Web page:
STORR, G.M. (1974): Agamid lizards of the genera Caimanops, Physignathus and Diporiphora in Western Australia and Northern Territory. – Records W. Aust. Mus., 3 (2): 121-146.


Diporiphora adductus DOUGHTY, KEALLEY & MELVILLE, 2012

Carnarvon Dragon

DOUGHTY, P.,  KEALLEY, L. & J. MELVILLE (2012): Taxonomic assessment of Diporiphora (Reptilia: Agamidae) dragon lizards from the western arid zone of Australia. – Zootaxa, 3518: 1-24.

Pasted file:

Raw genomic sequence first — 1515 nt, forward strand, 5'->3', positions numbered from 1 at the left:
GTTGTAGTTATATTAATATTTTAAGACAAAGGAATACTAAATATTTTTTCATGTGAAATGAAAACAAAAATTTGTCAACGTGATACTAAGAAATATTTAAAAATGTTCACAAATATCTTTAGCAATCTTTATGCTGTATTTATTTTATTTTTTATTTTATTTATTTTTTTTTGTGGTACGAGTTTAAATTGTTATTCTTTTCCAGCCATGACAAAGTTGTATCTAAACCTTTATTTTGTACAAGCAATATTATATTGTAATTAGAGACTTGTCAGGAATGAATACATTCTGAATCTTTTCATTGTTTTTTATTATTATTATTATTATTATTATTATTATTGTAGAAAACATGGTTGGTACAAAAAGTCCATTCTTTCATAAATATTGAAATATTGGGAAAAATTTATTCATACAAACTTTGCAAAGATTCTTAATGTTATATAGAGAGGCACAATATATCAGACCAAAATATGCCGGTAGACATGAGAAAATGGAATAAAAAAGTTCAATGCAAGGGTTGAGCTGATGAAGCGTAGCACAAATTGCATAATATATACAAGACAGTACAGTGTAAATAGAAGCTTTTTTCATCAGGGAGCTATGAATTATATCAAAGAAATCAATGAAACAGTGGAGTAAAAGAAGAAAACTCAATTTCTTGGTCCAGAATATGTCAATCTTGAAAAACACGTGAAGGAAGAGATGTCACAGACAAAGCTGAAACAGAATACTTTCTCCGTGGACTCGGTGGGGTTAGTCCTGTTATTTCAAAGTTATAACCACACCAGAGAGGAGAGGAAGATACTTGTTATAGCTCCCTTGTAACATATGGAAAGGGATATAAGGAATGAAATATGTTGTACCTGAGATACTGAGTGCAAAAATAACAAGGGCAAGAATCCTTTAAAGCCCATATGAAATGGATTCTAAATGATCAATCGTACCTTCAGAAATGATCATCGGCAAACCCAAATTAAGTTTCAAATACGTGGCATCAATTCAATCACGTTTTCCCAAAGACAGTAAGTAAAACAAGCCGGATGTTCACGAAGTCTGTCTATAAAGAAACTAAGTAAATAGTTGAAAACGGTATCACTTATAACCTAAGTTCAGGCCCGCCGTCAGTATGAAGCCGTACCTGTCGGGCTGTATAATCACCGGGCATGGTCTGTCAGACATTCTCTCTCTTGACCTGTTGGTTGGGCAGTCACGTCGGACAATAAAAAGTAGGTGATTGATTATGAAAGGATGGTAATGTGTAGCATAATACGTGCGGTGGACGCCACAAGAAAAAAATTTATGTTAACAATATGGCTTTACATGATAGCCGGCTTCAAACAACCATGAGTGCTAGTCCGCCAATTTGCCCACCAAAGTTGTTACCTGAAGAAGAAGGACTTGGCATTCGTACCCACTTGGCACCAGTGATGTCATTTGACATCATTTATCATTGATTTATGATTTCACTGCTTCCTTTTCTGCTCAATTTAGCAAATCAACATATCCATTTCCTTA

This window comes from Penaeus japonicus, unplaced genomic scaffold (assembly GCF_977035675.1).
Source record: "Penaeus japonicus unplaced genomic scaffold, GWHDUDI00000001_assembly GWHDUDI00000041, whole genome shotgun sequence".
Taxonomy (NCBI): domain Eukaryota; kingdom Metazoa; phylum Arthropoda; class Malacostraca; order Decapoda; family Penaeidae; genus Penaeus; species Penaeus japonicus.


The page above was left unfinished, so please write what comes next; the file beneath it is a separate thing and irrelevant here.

Members of the genus Diporiphora are slender perching agamid lizards from Australasia, with a conservative morphology and some outstanding taxonomic issues. Here we assess morphological variation in the morphologically similar D. pin-dan, D. valens, and D. winneckei from the western deserts of Australia. A reassessment of morphological differences that included the presence or absence of a gular fold, revealed D. pindan to be much more widely distributed than previously thought, occurring as far south as the northern Pilbara and east to the Tanami Desert. Examination of D. valens specimens revealed a north-south split within the Pilbara, with specimens conspecific with the types from the Hamersley Range in the southern Pilbara, whereas recently collected specimens from the Chichester and Roebourne regions in the northern Pilbara differ morphologically, and are described as a new species. Examination of the type of D. winneckei and topotypic material indicates that populations referable to this species are confined to the eastern arid zone. The isolated far western population of ‘D. winneckei’ from the Carnarvon Basin differs in morphology from the eastern arid zone D. winneckei and is described as a new species. The western arid zone ‘D. winneckei’ is also morphologically distinctive from the eastern arid zone D. winneckei and is described as a new species. We also redescribe D. pindan, D. valens, and D. winneckei, and return Caimanops amphiboluroides to Diporiphora based on the results of previous genetic studies.